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Immersed in Movies: 'The Dark Knight Rises' from Inception

Thompson on Hollywood By Bill Desowitz | Thompson on Hollywood July 19, 2012 at 7:07AM

While other directors strive to ground their superhero movies with relatable characters, Christopher Nolan has achieved something greater with "The Dark Knight Rises": he wraps up his gritty Batman trilogy with an operatic flourish and a sublime catharsis, coming full circle back to "Batman Begins."
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The Dark Knight Rises
Warner Bros. The Dark Knight Rises

While other directors strive to ground their superhero movies with relatable characters, Christopher Nolan has achieved something greater with "The Dark Knight Rises": he wraps up his gritty Batman trilogy with an operatic flourish and a sublime catharsis, coming full circle back to "Batman Begins." In fact, he makes us forget that we're watching a superhero movie at all. It's just terrific drama and mythmaking. And true to his word, Nolan enhances the experience with the added clarity and larger than life theatricality of IMAX.

"These are larger than life characters and I very much enjoyed tapping into this operatic sensibility of that," Nolan suggested at a recent press conference. "I really tried to push the audience's emotions in extreme directions using the extremities of those characters, and I think naturally from that you're aiming of course for mythic status. And there's a nice correspondence between that impulse in why you want to make the film and why audiences hopefully want to enjoy the film."

Nolan pointed to an important exchange early on in "Batman Begins" between Christian Bale's Bruce Wayne and Michael Caine's Alfred that pays off nicely in "The Dark Knight Rises." Wayne explains that he needs to find a symbol to fight injustice. "Alfred, as somebody who looks after him and cares for him, only goes along with it because there's a logic to it," Nolan insisted. "And the logic as we worked on the character had to be that symbolism -- it had to be about mythmaking and the symbol of hope and people in a very corrupt society who are looking for some kind of tipping point to come back to good. That's always been the heart of Bruce Wayne's story."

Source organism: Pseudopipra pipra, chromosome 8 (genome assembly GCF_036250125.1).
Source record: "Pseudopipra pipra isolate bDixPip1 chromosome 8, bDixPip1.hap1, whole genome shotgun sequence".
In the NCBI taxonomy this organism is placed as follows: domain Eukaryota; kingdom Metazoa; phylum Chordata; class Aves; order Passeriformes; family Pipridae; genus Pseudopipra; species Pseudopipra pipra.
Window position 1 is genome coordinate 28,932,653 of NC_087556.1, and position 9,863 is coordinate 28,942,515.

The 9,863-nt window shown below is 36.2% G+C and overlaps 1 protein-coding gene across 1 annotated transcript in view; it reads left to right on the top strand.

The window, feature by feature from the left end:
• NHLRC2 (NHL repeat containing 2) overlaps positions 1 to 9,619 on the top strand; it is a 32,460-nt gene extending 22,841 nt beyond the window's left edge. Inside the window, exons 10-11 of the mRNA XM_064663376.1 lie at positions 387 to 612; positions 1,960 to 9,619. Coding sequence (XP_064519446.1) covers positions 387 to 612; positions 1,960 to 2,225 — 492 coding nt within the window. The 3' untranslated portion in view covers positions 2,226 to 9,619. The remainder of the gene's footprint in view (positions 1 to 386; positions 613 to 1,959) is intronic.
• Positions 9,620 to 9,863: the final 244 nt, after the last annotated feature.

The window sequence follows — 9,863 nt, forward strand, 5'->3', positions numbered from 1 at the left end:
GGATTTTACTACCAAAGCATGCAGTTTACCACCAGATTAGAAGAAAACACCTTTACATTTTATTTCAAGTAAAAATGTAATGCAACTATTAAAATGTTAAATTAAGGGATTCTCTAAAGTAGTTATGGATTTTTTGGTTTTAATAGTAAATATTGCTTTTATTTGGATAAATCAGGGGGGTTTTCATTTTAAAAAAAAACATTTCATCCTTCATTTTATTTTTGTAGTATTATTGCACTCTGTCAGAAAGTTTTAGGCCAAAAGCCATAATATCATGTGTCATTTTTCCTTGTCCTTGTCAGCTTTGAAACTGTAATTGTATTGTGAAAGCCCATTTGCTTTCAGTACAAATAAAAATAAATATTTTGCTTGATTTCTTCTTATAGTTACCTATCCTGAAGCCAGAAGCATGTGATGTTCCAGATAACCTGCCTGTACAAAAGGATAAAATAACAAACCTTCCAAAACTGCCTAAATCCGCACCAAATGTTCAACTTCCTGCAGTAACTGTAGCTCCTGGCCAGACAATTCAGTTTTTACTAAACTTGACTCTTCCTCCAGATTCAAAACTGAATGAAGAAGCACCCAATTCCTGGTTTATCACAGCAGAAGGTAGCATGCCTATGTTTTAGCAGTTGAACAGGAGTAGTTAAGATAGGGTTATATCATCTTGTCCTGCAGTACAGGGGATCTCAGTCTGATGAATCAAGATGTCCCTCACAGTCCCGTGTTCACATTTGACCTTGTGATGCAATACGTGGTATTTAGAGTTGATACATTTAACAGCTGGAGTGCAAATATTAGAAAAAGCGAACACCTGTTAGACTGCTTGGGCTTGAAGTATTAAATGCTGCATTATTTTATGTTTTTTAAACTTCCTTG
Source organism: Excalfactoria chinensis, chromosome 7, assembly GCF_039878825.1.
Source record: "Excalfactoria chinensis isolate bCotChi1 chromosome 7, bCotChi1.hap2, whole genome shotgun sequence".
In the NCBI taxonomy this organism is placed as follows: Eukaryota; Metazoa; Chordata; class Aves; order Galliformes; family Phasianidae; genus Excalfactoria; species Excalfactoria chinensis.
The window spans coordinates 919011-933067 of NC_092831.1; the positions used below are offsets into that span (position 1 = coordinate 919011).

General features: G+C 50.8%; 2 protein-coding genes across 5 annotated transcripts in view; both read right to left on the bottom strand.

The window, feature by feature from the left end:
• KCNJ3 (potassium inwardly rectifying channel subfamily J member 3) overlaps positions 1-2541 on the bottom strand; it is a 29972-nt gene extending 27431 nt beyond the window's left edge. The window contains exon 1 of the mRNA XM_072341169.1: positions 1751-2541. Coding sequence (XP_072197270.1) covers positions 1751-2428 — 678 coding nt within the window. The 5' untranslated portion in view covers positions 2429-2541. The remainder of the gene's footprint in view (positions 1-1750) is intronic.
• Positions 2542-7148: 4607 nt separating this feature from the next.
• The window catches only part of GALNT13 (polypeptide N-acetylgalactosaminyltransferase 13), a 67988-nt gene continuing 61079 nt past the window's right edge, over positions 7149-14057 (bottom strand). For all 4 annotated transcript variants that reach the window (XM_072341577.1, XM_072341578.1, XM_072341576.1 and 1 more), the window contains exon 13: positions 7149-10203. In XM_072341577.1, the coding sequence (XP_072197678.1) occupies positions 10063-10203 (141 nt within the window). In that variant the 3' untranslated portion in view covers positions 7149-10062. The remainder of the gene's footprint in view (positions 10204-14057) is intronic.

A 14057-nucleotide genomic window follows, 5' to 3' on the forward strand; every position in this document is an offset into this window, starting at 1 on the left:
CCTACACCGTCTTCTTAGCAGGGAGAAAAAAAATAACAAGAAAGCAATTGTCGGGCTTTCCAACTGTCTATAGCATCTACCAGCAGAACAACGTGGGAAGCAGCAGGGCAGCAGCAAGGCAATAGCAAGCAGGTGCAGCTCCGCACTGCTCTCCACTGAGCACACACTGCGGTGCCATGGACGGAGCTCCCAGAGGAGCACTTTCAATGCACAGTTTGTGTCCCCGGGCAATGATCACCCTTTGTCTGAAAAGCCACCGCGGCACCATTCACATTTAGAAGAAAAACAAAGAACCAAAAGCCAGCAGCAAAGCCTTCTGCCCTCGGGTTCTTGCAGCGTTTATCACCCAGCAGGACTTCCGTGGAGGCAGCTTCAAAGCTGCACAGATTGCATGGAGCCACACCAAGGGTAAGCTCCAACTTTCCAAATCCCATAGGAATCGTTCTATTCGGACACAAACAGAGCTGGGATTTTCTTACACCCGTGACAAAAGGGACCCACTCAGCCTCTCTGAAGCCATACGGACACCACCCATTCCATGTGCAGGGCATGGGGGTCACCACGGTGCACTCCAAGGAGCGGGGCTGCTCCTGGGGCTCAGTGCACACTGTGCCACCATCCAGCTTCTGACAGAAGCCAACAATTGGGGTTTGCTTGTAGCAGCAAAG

And Wayne's story is defined by two primal images: falling into a pit at the beginning of "Batman Begins" and crawling out of a pit at the midpoint of "The Dark Knight Rises." In effect, the films are mirror images: Wayne learns to overcome his fear of death in the first one; and in the last one he regains his fear to complete his journey. Yet in both films he must confront his mentor, Ra's Al Ghul (Liam Neeson), the Darth Vader of the tale, first directly and then indirectly through the brutal terrorist, Bane (Tom Hardy), who's also bent on destroying Gotham.

This article is related to: The Dark Knight Rises, Christopher Nolan, Batman, Reviews, Reviews


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Born and raised in Manhattan, Anne Thompson grew up going to the Thalia and The New Yorker and wound up at grad Cinema Studies at NYU. She worked at United Artists and Film Comment before heading west as that magazine's west coast editor. She wrote for the LA Weekly, Sight and Sound, Empire, The New York Times and Entertainment Weekly before serving as West Coast Editor of Premiere. She wrote for The Washington Post, The London Observer, Wired, More, and Vanity Fair, and did staff stints at The Hollywood Reporter and Variety. She eventually took her blog Thompson on Hollywood to Indiewire. She taught film criticism at USC Critical Studies, and continues to host the fall semester of “Sneak Previews” for UCLA Extension.